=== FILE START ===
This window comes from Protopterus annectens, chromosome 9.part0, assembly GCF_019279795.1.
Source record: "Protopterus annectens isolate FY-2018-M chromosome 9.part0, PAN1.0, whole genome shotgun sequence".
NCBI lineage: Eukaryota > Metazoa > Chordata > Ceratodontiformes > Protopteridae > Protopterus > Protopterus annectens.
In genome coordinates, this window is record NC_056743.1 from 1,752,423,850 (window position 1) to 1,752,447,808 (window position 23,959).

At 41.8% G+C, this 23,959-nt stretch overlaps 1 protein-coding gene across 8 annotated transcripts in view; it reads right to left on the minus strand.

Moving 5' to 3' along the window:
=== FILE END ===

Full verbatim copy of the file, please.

This window comes from Protopterus annectens, chromosome 9.part0, assembly GCF_019279795.1.
Source record: "Protopterus annectens isolate FY-2018-M chromosome 9.part0, PAN1.0, whole genome shotgun sequence".
NCBI lineage: Eukaryota > Metazoa > Chordata > Ceratodontiformes > Protopteridae > Protopterus > Protopterus annectens.
In genome coordinates, this window is record NC_056743.1 from 1,752,423,850 (window position 1) to 1,752,447,808 (window position 23,959).

At 41.8% G+C, this 23,959-nt stretch overlaps 1 protein-coding gene across 8 annotated transcripts in view; it reads right to left on the minus strand.

Moving 5' to 3' along the window: